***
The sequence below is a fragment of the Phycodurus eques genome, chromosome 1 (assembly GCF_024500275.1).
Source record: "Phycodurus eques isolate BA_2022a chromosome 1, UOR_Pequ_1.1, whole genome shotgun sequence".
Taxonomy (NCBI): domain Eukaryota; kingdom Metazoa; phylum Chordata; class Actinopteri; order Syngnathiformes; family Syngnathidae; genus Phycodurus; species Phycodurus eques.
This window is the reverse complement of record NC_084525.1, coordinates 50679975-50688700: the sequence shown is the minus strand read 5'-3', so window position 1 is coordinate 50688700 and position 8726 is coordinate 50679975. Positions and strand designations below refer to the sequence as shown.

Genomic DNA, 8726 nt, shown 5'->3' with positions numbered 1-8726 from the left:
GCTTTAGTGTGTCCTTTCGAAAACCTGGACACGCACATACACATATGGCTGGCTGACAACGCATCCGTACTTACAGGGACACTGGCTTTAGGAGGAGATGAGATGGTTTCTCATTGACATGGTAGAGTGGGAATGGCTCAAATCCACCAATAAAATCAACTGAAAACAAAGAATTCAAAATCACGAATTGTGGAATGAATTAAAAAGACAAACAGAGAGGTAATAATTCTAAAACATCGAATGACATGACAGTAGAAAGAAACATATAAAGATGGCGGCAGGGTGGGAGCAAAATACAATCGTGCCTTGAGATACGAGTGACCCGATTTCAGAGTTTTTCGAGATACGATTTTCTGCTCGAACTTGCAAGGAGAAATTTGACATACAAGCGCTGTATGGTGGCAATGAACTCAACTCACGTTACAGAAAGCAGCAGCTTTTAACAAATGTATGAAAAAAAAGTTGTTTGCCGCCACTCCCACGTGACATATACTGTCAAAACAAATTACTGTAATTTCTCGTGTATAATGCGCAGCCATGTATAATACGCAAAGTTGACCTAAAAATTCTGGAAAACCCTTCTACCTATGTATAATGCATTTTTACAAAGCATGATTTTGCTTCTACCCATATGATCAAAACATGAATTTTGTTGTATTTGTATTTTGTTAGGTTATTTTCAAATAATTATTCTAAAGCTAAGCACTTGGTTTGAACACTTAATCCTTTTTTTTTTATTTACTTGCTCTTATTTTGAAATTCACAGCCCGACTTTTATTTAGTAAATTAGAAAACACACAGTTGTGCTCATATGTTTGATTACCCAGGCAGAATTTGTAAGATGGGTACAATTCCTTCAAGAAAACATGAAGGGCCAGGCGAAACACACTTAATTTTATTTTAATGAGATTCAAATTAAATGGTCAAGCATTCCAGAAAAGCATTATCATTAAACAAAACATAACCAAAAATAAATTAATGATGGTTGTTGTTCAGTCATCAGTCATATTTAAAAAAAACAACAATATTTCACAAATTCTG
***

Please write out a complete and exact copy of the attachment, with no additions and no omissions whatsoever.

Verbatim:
The sequence below is a fragment of the Phycodurus eques genome, chromosome 1 (assembly GCF_024500275.1).
Source record: "Phycodurus eques isolate BA_2022a chromosome 1, UOR_Pequ_1.1, whole genome shotgun sequence".
Taxonomy (NCBI): domain Eukaryota; kingdom Metazoa; phylum Chordata; class Actinopteri; order Syngnathiformes; family Syngnathidae; genus Phycodurus; species Phycodurus eques.
This window is the reverse complement of record NC_084525.1, coordinates 50679975-50688700: the sequence shown is the minus strand read 5'-3', so window position 1 is coordinate 50688700 and position 8726 is coordinate 50679975. Positions and strand designations below refer to the sequence as shown.

Genomic DNA, 8726 nt, shown 5'->3' with positions numbered 1-8726 from the left:
GCTTTAGTGTGTCCTTTCGAAAACCTGGACACGCACATACACATATGGCTGGCTGACAACGCATCCGTACTTACAGGGACACTGGCTTTAGGAGGAGATGAGATGGTTTCTCATTGACATGGTAGAGTGGGAATGGCTCAAATCCACCAATAAAATCAACTGAAAACAAAGAATTCAAAATCACGAATTGTGGAATGAATTAAAAAGACAAACAGAGAGGTAATAATTCTAAAACATCGAATGACATGACAGTAGAAAGAAACATATAAAGATGGCGGCAGGGTGGGAGCAAAATACAATCGTGCCTTGAGATACGAGTGACCCGATTTCAGAGTTTTTCGAGATACGATTTTCTGCTCGAACTTGCAAGGAGAAATTTGACATACAAGCGCTGTATGGTGGCAATGAACTCAACTCACGTTACAGAAAGCAGCAGCTTTTAACAAATGTATGAAAAAAAAGTTGTTTGCCGCCACTCCCACGTGACATATACTGTCAAAACAAATTACTGTAATTTCTCGTGTATAATGCGCAGCCATGTATAATACGCAAAGTTGACCTAAAAATTCTGGAAAACCCTTCTACCTATGTATAATGCATTTTTACAAAGCATGATTTTGCTTCTACCCATATGATCAAAACATGAATTTTGTTGTATTTGTATTTTGTTAGGTTATTTTCAAATAATTATTCTAAAGCTAAGCACTTGGTTTGAACACTTAATCCTTTTTTTTTTATTTACTTGCTCTTATTTTGAAATTCACAGCCCGACTTTTATTTAGTAAATTAGAAAACACACAGTTGTGCTCATATGTTTGATTACCCAGGCAGAATTTGTAAGATGGGTACAATTCCTTCAAGAAAACATGAAGGGCCAGGCGAAACACACTTAATTTTATTTTAATGAGATTCAAATTAAATGGTCAAGCATTCCAGAAAAGCATTATCATTAAACAAAACATAACCAAAAATAAATTAATGATGGTTGTTGTTCAGTCATCAGTCATATTTAAAAAAAACAACAATATTTCACAAATTCTG